The challenges

Let's the light talking to save the planet.

The implications of poor product quality, pollutions, over use of chemicals spreading in today’s social media environment, as well as the financial consequences of a product, can be devastating to a company’s bottom line. These factors have created a demand for new and objective quality control methods. Traditional methods are costly and time-consuming. Developing rapid, non-invasive, cost-effective, and environmentally sound methods for testing has become a priority for companies. One such method with potential for both field testing, laboratory and industrial testing of products is spectroscopy.

Lab-in-the-pocket.

 

Spectroscopic instruments become smaller and lower cost, ‘‘engines’’ have emerged, leading to the possibility of being incorporated in consumer devices and smart appliances, part of the Internet of Things (IOT)

Small spectrometers are “lab-in the-pocket”, small versions of laboratory spectrometers (transportable), providing data; dedicated field analysers, providing answers to non-specialists; and process analysers, providing quantitative or semi-quantitative information to a process controller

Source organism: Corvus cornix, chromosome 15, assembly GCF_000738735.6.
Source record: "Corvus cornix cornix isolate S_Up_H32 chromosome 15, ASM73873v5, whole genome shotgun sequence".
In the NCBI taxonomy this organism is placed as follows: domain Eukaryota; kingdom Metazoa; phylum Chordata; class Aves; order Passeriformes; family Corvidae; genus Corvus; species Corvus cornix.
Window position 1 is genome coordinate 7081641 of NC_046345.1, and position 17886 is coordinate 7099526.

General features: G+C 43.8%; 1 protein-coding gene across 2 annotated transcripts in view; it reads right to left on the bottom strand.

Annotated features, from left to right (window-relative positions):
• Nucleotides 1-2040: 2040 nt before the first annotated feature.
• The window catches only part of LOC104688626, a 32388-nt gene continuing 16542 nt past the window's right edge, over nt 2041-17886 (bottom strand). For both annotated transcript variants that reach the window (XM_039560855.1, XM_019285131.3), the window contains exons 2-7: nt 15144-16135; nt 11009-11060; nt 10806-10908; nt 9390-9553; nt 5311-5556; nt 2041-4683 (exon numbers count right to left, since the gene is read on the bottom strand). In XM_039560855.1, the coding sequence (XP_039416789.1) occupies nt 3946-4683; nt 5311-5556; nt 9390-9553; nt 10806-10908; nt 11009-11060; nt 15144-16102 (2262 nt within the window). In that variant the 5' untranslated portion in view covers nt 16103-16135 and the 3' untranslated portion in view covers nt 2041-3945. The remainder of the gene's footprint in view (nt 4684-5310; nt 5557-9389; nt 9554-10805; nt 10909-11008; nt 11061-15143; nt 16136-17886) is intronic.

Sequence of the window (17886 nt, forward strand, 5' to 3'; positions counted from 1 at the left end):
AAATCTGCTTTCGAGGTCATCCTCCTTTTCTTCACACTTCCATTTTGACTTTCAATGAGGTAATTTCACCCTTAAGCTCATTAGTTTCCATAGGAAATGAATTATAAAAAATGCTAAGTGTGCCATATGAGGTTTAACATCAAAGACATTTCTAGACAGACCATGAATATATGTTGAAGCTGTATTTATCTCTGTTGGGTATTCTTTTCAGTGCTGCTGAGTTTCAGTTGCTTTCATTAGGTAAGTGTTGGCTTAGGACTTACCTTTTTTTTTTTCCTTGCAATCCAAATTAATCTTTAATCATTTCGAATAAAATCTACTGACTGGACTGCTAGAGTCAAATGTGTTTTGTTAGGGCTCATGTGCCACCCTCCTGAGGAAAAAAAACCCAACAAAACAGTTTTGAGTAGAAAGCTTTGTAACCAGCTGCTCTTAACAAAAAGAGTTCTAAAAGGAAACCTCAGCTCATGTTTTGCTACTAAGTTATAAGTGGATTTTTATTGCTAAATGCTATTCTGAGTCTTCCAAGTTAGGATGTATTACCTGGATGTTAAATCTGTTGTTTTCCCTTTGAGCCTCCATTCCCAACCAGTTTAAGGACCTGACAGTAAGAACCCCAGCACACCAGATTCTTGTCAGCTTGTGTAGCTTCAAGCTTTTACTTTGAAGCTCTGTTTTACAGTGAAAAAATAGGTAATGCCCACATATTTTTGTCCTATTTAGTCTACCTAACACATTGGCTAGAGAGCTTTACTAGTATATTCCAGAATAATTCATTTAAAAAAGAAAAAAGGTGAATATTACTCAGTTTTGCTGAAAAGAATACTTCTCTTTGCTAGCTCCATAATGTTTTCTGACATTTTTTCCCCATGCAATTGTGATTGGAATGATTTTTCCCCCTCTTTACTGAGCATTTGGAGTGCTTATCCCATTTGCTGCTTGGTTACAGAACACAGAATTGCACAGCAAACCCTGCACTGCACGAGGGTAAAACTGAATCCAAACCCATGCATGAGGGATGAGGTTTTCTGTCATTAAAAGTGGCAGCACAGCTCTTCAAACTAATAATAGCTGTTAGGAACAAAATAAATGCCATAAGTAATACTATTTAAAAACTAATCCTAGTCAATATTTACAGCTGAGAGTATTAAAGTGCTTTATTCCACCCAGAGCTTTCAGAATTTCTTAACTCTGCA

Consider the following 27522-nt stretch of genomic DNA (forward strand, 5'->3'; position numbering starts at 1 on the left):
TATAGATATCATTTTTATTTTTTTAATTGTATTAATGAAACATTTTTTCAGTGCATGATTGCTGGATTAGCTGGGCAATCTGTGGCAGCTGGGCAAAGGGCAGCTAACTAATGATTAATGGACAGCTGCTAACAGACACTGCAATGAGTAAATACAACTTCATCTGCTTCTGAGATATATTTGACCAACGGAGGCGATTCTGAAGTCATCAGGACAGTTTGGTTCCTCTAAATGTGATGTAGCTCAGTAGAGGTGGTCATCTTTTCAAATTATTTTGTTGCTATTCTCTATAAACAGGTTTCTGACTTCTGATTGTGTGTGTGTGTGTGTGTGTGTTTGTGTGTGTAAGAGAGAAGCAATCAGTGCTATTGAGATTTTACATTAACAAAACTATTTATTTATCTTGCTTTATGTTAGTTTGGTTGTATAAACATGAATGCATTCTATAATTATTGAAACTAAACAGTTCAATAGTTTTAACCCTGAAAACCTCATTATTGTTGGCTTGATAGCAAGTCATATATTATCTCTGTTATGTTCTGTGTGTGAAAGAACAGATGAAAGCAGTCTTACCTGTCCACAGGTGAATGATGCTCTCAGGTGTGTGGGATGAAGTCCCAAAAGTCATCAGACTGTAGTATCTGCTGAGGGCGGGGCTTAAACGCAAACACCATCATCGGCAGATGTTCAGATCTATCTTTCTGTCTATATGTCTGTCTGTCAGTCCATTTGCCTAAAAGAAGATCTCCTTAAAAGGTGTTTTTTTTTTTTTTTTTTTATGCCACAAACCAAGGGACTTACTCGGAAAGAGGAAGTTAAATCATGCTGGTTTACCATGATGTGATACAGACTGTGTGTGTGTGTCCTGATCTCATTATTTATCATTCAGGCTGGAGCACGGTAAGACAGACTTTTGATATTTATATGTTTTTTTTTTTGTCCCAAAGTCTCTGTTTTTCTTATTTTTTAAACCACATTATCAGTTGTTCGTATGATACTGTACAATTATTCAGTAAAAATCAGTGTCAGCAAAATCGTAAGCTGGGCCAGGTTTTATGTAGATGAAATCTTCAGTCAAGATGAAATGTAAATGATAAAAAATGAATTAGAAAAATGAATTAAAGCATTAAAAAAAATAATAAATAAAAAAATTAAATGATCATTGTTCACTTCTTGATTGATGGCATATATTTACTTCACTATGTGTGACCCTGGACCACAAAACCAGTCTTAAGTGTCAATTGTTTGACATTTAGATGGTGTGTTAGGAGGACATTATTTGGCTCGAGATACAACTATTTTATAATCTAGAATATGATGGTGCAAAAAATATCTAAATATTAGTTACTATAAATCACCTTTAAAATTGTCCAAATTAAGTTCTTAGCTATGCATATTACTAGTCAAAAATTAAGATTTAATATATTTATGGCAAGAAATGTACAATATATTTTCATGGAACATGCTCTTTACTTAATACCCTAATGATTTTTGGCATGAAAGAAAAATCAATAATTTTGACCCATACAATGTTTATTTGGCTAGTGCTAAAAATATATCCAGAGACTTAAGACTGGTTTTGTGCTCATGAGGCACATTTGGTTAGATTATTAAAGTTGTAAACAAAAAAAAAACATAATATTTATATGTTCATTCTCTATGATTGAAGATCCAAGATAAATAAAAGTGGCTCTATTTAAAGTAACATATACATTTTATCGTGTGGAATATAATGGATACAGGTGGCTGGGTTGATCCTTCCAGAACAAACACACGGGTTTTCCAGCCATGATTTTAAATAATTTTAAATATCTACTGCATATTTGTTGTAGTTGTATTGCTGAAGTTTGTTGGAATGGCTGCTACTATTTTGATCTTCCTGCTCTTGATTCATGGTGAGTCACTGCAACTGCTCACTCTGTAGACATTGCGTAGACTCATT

Food Scanners for the planet

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The Farm to Fork Strategy is at the heart of the European Green Deal aiming to make food systems fair, healthy and environmentally-friendly. We like to actively support the strategy with the technologies brought  by miniaturised spectrometers we can bring low-cost  food scanners that can have a range of tremendous contributions on

  • food quality,

  • food safety,

  • reducing waste,

  • combat fraud;

  • helping transition to new practices such as agro-ecology, aquaponics, urban farming

Scanners to support Agroecology

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Today there is not much permanent measurements as mostly it needs expensive tests in lab. We need easy and low cost tools to know more about our environment

Farmers want to be able to have simple plant health indicators to measure directly in the field the effects of agricultural practices on crop health, and thus to be able to adjust these practices for the management of environments (soils and plants) leading to agroecological protection of plants and a significant reduction in the use of synthetic products. This demand is all the greater as the crops consume chemical inputs

Scanners for SDGs 

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The United Nations provides 17 Sustainable Development Goals (SDGs), which are an urgent call for action by all countries.  We think that SDGs Scanners can deal with challenges associated with hunger, water supply, and food security monitoring such as:

  • potential contamination,

  • soil pollutions,

  • the quality, quantities, yield rates, cost-effectiveness, and sustainability of agricultural production,

  • plastic monitoring and recycling;

  • including the packaging and transportation of food supplies and also

  • support biodiversity conservation and ecological monitoring

Scanners for the ocean and the blue economy